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The role of the Supreme Audit Institutions

In this article, we explore the remit and function of Supreme Audit Institutions, with particular reference to the European Court of Auditors.
EU flags outside building
© Thijs ter Haar (CC BY 2.0)

In many countries, the function of external auditing is carried out by so-called Supreme Audit Institutions (SAIs), also frequently known as the Court of Auditors.

SAIs conduct audits according to the International Standards of Supreme Audit Institutions or ISSAIs, a set of guidelines agreed upon at the International Organisation of Supreme Audit Institutions (INTOSAI), founded in 1953. The kind of audits the SAIs carry out include both ‘traditional’ external auditing (ie, checks on the legality and regulatory form of financial management and accounting) and ‘modern’ performance auditing (ie, evaluations of the effects of public expenditures on public programmes and projects).

The European Court of Auditors is one example of SAI. The Court is based in Luxembourg and formed of members supplied by every member state of the EU, and is required to monitor the correct implementation of the EU budget and the legality and regulatory condition of EU income and expenditures. It also checks that public finances in the EU are spent for their intended purpose and reviews the effects of such public expenditures. The activities of the Court are very important in ensuring that the EU Commission and EU member states follow sound public financial management principles.

The Court operates completely independently from the EU Commission and the EU member states. Its operations include access and inquiries into the processes and systems for the management of financial resources of the EU, on the premises of EU institutions, within EU member states and outside the EU (eg, when scrutinising the use of EU foreign aid in recipient countries). In addition, the Court receives assistance from the European Commission’s Anti-Fraud Office (OLAF) when carrying out investigations into fraud and misappropriation of subsidies and tax revenues, typically in collaboration with tax police and other police forces of EU member states.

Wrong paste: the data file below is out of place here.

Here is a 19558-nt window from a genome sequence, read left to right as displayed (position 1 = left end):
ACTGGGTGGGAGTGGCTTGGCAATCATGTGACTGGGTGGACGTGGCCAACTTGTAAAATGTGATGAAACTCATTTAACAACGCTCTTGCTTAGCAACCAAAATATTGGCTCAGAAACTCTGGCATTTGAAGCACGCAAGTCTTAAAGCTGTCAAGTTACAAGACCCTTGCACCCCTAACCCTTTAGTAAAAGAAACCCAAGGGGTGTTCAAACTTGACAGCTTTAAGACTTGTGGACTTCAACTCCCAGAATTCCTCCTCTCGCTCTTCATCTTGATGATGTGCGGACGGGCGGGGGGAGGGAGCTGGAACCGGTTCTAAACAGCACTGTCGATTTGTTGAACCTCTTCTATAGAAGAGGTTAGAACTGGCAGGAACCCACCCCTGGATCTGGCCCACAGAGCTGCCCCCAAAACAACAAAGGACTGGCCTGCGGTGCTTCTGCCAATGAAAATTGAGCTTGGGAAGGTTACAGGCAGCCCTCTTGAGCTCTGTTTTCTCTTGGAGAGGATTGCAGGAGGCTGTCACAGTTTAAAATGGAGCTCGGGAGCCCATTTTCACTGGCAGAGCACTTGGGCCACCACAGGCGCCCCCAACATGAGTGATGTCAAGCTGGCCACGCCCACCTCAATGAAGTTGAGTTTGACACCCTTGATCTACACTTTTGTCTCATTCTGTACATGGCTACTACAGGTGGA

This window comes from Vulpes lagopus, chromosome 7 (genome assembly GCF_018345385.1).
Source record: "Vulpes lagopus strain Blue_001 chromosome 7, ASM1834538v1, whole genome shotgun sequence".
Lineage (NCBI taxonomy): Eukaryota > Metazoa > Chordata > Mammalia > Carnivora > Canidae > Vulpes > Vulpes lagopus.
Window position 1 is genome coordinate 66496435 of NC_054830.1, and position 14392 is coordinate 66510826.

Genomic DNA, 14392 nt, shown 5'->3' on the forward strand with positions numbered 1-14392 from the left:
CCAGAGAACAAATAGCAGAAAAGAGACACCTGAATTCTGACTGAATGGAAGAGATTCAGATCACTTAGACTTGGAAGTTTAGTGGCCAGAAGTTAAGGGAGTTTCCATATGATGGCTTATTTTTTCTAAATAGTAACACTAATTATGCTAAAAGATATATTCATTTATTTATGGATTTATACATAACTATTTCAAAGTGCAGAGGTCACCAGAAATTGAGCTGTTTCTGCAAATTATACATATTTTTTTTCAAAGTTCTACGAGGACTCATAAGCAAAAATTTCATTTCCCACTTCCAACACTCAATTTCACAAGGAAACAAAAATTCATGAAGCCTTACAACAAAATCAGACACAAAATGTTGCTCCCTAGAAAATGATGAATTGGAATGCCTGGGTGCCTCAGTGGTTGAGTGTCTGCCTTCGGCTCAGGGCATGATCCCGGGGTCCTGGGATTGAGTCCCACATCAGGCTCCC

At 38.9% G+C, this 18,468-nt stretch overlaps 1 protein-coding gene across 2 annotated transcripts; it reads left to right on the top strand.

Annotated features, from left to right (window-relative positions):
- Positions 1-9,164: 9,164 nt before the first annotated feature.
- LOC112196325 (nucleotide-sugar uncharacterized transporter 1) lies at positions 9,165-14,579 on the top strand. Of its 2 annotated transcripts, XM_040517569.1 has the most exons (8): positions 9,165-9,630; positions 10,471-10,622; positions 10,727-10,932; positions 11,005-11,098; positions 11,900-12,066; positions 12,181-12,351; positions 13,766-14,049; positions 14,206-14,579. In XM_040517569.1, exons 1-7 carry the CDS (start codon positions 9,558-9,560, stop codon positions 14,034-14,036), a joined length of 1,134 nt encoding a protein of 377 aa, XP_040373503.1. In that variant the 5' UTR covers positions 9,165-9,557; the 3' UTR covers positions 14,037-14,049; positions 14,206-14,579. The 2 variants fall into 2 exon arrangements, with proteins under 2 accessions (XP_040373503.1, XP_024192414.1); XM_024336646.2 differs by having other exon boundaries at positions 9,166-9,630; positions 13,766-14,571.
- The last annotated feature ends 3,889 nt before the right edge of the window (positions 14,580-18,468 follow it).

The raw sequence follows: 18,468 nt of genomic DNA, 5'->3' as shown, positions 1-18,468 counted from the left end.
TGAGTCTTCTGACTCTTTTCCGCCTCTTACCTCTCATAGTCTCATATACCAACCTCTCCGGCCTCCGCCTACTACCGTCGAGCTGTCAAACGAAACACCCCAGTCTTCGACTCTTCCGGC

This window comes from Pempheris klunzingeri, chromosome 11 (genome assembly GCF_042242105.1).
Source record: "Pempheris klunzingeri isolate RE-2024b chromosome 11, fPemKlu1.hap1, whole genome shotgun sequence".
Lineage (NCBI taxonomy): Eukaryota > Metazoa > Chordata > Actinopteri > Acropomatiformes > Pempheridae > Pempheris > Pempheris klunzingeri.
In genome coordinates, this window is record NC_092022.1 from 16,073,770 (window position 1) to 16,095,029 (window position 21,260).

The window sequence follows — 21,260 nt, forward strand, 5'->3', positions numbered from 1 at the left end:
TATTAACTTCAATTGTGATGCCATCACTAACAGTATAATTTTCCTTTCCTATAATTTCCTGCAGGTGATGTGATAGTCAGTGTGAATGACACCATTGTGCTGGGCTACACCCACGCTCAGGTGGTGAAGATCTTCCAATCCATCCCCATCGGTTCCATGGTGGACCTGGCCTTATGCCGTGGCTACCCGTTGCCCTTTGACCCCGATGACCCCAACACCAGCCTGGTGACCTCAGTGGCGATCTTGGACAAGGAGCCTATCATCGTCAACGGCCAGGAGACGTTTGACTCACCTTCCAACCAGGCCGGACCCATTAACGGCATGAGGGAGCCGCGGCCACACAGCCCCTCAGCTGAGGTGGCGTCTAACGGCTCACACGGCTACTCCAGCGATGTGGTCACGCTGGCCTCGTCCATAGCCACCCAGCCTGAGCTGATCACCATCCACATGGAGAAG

The Court publishes annual reports on its observations of the management of EU public finances. These are examined by the European Parliament when it considers, on a recommendation of the EU Council, whether to discharge the EU Commission of the management of the budget. The Court also provides yearly Statements of Assurance to the EU Parliament and the Council, which certify that the accounts of the EU Commission are reliable and that its operations have been carried out in a legal and regulatory manner. Finally, the Court also issues opinions on the management of EU funds to any institution or organisation that asks them for guidance on legal and accounting matters.

SAIs, like the European Court of Auditors, provide rich sources of information about the management of public finances in any country. Their work encourages governments and public sector entities to follow prudent principles of public financial management, including careful compliance with laws and regulations on the use of public monies. SAIs contribute to making citizens feel more reassured that taxpayers’ money is managed responsibly and in this way play a fundamental role in the systems of public governance.

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